“In contrast, the national insurance threshold is being increased significantly. But prior to that, the rate is also increasing by 1.25 per cent, to fund expenditure on the NHS, health and social care in the UK. So, for income tax on the one hand, thresholds and rates are reducing, but for national insurance on the other they are increasing. The approach on national insurance seems the most progressive, taking the lowest paid out of the levy, whereas on income tax even high earners will benefit from the reduction in the basic rate.”


“Keeping up with all these swings and roundabouts will make most ordinary taxpayers dizzy.”

Accountancy Partnership - More support
Lee Murphy from business finance experts, The Accountancy Partnership called for more support for SMEs as the country recovers from Covid and the rising cost of living.

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He said: "The Spring Statement will not reassure small business owners, who are still feeling the impact of Covid, Brexit, the supply chain crisis and recruitment shortages, topped by the effects of the war in Ukraine.

“Efforts to address the cost of living crisis through the tax and national insurance (NI) system fall short against record inflation rates. Plans for an increase in National Insurance contributions will go ahead, however, the threshold has been increased to £12,570, which will benefit businesses with lower income earners.

“The increase to the National Insurance threshold means that directors in their own limited companies can pay themselves a higher salary whilst remaining tax efficient. But it's crucial to remember the effects of the new Health and Social Care Levy, which will impact the amount of dividend tax they pay. Efficient tax planning is just as crucial as ever.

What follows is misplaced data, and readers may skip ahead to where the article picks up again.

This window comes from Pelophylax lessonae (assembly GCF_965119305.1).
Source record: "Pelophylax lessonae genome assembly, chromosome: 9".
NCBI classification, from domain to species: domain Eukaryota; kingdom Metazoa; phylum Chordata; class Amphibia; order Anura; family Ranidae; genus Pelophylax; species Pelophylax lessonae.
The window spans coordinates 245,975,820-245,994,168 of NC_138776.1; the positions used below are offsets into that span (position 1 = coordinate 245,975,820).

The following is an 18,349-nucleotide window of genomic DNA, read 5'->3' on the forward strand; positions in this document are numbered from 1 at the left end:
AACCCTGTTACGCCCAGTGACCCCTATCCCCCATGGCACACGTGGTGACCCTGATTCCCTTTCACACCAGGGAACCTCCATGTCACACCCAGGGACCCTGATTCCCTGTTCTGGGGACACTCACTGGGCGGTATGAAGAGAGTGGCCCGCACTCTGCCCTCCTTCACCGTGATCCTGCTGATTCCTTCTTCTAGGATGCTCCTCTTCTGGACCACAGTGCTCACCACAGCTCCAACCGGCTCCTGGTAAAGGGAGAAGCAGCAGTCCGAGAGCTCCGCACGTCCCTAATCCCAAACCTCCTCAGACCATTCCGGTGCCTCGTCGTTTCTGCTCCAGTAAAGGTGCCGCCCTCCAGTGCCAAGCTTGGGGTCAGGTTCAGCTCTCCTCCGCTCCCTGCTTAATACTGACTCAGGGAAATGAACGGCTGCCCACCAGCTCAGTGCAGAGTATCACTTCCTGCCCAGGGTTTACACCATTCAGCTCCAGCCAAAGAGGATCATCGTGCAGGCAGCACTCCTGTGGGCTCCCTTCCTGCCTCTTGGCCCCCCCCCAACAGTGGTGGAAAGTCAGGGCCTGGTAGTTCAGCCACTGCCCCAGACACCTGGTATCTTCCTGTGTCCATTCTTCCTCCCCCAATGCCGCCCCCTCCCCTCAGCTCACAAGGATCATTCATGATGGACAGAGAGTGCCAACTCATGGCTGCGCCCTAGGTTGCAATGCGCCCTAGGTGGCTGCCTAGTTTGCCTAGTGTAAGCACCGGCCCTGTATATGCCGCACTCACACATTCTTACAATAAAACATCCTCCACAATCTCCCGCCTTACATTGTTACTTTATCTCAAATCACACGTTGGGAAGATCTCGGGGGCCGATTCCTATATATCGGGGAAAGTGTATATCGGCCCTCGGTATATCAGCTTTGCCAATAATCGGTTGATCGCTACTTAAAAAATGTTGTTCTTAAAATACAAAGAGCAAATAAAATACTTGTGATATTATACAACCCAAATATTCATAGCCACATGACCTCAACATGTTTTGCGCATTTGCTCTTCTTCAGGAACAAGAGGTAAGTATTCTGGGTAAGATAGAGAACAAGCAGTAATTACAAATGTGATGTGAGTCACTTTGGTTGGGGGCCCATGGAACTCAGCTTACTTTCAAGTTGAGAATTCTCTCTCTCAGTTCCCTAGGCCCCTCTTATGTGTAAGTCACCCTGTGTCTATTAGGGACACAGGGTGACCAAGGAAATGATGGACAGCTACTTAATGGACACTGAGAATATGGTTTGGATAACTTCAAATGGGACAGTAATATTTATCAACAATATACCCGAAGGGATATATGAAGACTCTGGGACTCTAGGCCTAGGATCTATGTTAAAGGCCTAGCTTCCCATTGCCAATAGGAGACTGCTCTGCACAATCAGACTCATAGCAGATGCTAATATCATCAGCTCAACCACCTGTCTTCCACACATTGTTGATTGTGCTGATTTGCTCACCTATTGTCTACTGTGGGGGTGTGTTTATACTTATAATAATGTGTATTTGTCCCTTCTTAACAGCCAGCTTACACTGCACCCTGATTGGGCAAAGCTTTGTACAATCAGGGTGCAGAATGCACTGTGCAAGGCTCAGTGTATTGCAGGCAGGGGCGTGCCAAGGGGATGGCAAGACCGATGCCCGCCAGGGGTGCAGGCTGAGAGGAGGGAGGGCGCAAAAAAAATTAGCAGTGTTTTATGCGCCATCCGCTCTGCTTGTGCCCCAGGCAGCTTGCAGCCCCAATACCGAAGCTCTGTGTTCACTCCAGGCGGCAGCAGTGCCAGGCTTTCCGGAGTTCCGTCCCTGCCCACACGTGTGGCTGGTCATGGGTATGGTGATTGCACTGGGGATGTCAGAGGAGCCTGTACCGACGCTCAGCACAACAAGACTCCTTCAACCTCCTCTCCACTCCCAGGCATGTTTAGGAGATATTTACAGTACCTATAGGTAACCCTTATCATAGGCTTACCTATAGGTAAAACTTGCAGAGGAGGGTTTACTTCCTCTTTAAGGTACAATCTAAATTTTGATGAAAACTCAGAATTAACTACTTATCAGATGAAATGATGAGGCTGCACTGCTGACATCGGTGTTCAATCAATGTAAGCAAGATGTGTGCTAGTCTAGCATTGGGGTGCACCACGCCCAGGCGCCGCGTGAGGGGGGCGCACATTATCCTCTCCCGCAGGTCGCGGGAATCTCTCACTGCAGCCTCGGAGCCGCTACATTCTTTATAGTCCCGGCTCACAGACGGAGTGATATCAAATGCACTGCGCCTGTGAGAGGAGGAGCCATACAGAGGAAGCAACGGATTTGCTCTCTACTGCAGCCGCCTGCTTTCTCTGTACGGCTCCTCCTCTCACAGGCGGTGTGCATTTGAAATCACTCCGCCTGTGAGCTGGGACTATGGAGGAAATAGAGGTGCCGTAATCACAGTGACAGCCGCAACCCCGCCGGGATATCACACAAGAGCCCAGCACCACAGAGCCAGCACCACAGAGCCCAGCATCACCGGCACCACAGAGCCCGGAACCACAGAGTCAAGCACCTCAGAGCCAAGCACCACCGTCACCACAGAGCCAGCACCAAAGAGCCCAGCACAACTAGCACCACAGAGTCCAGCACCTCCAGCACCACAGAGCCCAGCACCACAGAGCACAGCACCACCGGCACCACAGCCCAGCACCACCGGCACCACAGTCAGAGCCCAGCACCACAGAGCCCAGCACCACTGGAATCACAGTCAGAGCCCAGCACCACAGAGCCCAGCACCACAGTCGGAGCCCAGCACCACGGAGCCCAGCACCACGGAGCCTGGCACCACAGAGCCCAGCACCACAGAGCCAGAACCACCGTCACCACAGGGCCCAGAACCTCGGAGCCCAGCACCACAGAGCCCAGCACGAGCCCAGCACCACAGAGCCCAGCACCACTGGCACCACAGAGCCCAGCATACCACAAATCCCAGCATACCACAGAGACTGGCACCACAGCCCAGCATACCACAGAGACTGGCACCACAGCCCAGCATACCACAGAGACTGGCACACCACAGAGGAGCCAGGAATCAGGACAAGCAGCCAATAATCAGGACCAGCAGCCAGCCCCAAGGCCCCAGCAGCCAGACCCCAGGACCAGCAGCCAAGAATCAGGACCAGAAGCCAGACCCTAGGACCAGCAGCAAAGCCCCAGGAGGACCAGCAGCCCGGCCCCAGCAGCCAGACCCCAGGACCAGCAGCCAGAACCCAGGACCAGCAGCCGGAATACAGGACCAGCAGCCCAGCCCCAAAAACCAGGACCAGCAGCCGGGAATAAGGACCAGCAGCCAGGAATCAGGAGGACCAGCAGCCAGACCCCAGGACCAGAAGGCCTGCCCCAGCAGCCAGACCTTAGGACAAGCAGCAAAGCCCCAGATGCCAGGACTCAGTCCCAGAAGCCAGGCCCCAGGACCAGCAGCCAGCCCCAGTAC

“The Employment Allowance increase to £5,000 will reduce employers’ National Insurance bills for small businesses that are planning to employ workers, which has the potential to stimulate job creation for those that employ two or more people. However, microbusinesses and sole directors that don’t employ enough people are omitted from the benefit.

“The cut to fuel duty on the surface is promising, however in practice, it will only reduce the cost of a tank of fuel by £2-3. Those small businesses that cover lots of miles will not see a real benefit, and it is still to be seen if there will be further rises in the cost of fuel due to the on-going war in Ukraine.

“Support for businesses facing soaring energy prices is also missing, putting further pressure on businesses’ operating costs. This is reflected in the FSB’s new research which found a worrying five per cent of businesses do not think they’ll survive the next three months. More must be done to prevent the price increase from being passed on to customers, further increasing inflation.

“The importance of small businesses to the economy must not be understated, they make up 99 per cent of all UK businesses and contribute trillions of pounds to the economy. SME owners have been disproportionately impacted by the pandemic and their demise will result in the loss of jobs and opportunities in many areas of the country. Greater expectation will be piled on to the budget in the autumn to support UK SMEs.”

Spring Statement 2022
For more information and expert analysis on issues relating to freelancers, contractors and small busiesses in the Spring Statement see Shout99's Political News section.

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Susie Hughes © Shout99 2022